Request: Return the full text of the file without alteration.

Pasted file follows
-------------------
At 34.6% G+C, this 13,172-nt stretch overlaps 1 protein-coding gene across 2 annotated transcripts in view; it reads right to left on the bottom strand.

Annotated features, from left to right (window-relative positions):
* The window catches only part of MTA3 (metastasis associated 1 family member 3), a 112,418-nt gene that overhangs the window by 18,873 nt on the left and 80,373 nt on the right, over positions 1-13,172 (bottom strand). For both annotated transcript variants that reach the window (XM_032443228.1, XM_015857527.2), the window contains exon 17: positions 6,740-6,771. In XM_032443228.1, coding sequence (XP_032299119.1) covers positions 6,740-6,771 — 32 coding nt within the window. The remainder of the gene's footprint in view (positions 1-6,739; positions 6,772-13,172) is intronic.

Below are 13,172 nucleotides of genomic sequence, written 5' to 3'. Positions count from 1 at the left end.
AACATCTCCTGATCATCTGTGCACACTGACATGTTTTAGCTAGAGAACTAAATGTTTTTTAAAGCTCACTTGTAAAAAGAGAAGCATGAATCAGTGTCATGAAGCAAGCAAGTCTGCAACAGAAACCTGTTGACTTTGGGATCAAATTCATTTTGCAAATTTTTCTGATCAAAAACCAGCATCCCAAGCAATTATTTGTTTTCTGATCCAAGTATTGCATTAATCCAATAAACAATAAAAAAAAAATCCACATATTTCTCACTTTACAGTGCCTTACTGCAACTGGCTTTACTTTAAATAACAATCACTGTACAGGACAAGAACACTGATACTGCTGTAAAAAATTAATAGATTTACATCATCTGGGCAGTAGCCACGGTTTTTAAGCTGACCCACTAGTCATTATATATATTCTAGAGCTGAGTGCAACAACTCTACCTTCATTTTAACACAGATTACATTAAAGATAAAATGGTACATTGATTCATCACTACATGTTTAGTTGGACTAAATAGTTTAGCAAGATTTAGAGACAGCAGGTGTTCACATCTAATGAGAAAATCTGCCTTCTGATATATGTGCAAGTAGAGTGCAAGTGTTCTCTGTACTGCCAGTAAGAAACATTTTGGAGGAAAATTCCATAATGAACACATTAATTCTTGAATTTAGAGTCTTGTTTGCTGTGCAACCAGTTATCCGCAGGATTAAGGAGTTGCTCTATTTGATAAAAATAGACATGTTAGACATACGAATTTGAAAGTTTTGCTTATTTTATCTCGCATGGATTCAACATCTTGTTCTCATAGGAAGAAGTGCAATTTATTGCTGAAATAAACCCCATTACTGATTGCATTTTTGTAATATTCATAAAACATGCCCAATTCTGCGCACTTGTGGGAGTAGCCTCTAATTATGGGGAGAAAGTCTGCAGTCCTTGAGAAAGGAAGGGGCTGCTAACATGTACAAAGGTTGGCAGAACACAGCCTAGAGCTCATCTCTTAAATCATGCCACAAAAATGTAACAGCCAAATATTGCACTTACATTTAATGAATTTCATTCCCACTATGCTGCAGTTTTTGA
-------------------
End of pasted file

At 34.6% G+C, this 13,172-nt stretch overlaps 1 protein-coding gene across 2 annotated transcripts in view; it reads right to left on the bottom strand.

Annotated features, from left to right (window-relative positions):
* The window catches only part of MTA3 (metastasis associated 1 family member 3), a 112,418-nt gene that overhangs the window by 18,873 nt on the left and 80,373 nt on the right, over positions 1-13,172 (bottom strand). For both annotated transcript variants that reach the window (XM_032443228.1, XM_015857527.2), the window contains exon 17: positions 6,740-6,771. In XM_032443228.1, coding sequence (XP_032299119.1) covers positions 6,740-6,771 — 32 coding nt within the window. The remainder of the gene's footprint in view (positions 1-6,739; positions 6,772-13,172) is intronic.

Below are 13,172 nucleotides of genomic sequence, written 5' to 3'. Positions count from 1 at the left end.
AACATCTCCTGATCATCTGTGCACACTGACATGTTTTAGCTAGAGAACTAAATGTTTTTTAAAGCTCACTTGTAAAAAGAGAAGCATGAATCAGTGTCATGAAGCAAGCAAGTCTGCAACAGAAACCTGTTGACTTTGGGATCAAATTCATTTTGCAAATTTTTCTGATCAAAAACCAGCATCCCAAGCAATTATTTGTTTTCTGATCCAAGTATTGCATTAATCCAATAAACAATAAAAAAAAAATCCACATATTTCTCACTTTACAGTGCCTTACTGCAACTGGCTTTACTTTAAATAACAATCACTGTACAGGACAAGAACACTGATACTGCTGTAAAAAATTAATAGATTTACATCATCTGGGCAGTAGCCACGGTTTTTAAGCTGACCCACTAGTCATTATATATATTCTAGAGCTGAGTGCAACAACTCTACCTTCATTTTAACACAGATTACATTAAAGATAAAATGGTACATTGATTCATCACTACATGTTTAGTTGGACTAAATAGTTTAGCAAGATTTAGAGACAGCAGGTGTTCACATCTAATGAGAAAATCTGCCTTCTGATATATGTGCAAGTAGAGTGCAAGTGTTCTCTGTACTGCCAGTAAGAAACATTTTGGAGGAAAATTCCATAATGAACACATTAATTCTTGAATTTAGAGTCTTGTTTGCTGTGCAACCAGTTATCCGCAGGATTAAGGAGTTGCTCTATTTGATAAAAATAGACATGTTAGACATACGAATTTGAAAGTTTTGCTTATTTTATCTCGCATGGATTCAACATCTTGTTCTCATAGGAAGAAGTGCAATTTATTGCTGAAATAAACCCCATTACTGATTGCATTTTTGTAATATTCATAAAACATGCCCAATTCTGCGCACTTGTGGGAGTAGCCTCTAATTATGGGGAGAAAGTCTGCAGTCCTTGAGAAAGGAAGGGGCTGCTAACATGTACAAAGGTTGGCAGAACACAGCCTAGAGCTCATCTCTTAAATCATGCCACAAAAATGTAACAGCCAAATATTGCACTTACATTTAATGAATTTCATTCCCACTATGCTGCAGTTTTTGA